travel photography – Objectifying the subject

The Long Way Home

The Long Way Home

Recently The Guardian ran an article reporting that India is to crackdown on what are termed “human safaris” where comparatively rich tourists visit the Jarawa tribe people of the Andaman Islands in the Bay of Bengal.

The Jarawa people have long been isolated from the rest of the world and are now being affected by a major road built across their land by the Indian government. A video accompanied the report showing Indian tourists getting the tribes people to dance for food.

Of course we sympathise with the Jarawar and abhor the idea that tourists casually throw them food in order to capture a few second of video footage.

But are we so very different? As a keen photographer I keep an eye on Flickr and, today, I came across this picture which appealed to me. The picture shows a couple of Ugandan children walking down a dirt road carrying baggage on their heads. The girl also carries a large container probably for water. It’s a nice shot. The colours are subtly beautiful and the girl’s expression is interesting.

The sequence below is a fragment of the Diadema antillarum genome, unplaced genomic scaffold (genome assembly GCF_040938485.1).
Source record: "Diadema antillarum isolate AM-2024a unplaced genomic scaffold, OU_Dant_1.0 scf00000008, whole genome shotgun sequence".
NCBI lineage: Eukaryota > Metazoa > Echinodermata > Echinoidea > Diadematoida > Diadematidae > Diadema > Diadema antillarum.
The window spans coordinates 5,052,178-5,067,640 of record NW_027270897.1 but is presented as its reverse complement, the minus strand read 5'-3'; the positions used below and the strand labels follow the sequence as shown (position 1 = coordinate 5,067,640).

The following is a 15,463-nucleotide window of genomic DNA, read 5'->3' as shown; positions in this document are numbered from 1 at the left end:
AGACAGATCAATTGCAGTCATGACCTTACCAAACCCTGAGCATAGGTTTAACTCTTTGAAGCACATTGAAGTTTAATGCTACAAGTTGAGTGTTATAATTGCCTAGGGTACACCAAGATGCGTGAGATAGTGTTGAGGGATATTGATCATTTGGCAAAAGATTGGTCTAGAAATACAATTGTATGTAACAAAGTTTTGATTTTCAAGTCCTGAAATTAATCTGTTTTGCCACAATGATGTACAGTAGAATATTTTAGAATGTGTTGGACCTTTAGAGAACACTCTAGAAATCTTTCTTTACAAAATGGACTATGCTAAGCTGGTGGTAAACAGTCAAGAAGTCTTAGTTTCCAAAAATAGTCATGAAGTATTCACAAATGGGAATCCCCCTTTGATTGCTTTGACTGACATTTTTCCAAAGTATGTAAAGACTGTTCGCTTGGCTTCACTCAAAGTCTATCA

But take a step back here. How would we feel if tourists wandered around poor areas of America with expensive cameras, capturing images of people struggling with bags and then drove back to their hotels in the evening to eat and drink too much?

I am in no way condemning the photographer of this shot. I have taken similar pictures and have to defend photography as an art form and state that, while the streets of western countries are fantastic subjects for photography the scale is less and less human. The beauty of pictures such as The Long Way Home may be related to their simplicity and humanity.

I guess there have always been disparities in wealth and power between the haves and have nots but these days cheap air travel seems to allow we who live in the rich world to objectify people from the “developing world” without a thought.

Vietnamese Girls

Vietnamese Girls

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